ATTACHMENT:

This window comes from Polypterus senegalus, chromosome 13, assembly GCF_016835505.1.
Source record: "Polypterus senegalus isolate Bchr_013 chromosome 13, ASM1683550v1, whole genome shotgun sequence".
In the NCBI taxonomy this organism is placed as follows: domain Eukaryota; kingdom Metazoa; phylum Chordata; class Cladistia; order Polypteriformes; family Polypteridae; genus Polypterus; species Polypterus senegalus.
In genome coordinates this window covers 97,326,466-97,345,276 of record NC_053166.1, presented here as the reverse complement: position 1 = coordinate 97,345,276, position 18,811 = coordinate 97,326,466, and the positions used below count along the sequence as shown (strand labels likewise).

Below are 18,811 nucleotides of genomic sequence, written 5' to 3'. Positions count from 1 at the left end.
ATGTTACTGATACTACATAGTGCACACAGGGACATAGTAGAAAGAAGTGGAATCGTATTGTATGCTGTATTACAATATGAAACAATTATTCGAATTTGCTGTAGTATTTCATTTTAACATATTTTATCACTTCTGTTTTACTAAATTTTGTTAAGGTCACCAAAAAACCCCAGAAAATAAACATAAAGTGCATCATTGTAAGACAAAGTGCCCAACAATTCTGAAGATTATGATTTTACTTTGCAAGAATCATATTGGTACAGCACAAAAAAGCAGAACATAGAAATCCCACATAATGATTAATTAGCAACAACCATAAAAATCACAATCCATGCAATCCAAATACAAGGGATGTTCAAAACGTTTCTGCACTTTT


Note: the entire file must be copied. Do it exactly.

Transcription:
This window comes from Polypterus senegalus, chromosome 13, assembly GCF_016835505.1.
Source record: "Polypterus senegalus isolate Bchr_013 chromosome 13, ASM1683550v1, whole genome shotgun sequence".
In the NCBI taxonomy this organism is placed as follows: domain Eukaryota; kingdom Metazoa; phylum Chordata; class Cladistia; order Polypteriformes; family Polypteridae; genus Polypterus; species Polypterus senegalus.
In genome coordinates this window covers 97,326,466-97,345,276 of record NC_053166.1, presented here as the reverse complement: position 1 = coordinate 97,345,276, position 18,811 = coordinate 97,326,466, and the positions used below count along the sequence as shown (strand labels likewise).

Below are 18,811 nucleotides of genomic sequence, written 5' to 3'. Positions count from 1 at the left end.
ATGTTACTGATACTACATAGTGCACACAGGGACATAGTAGAAAGAAGTGGAATCGTATTGTATGCTGTATTACAATATGAAACAATTATTCGAATTTGCTGTAGTATTTCATTTTAACATATTTTATCACTTCTGTTTTACTAAATTTTGTTAAGGTCACCAAAAAACCCCAGAAAATAAACATAAAGTGCATCATTGTAAGACAAAGTGCCCAACAATTCTGAAGATTATGATTTTACTTTGCAAGAATCATATTGGTACAGCACAAAAAAGCAGAACATAGAAATCCCACATAATGATTAATTAGCAACAACCATAAAAATCACAATCCATGCAATCCAAATACAAGGGATGTTCAAAACGTTTCTGCACTTTT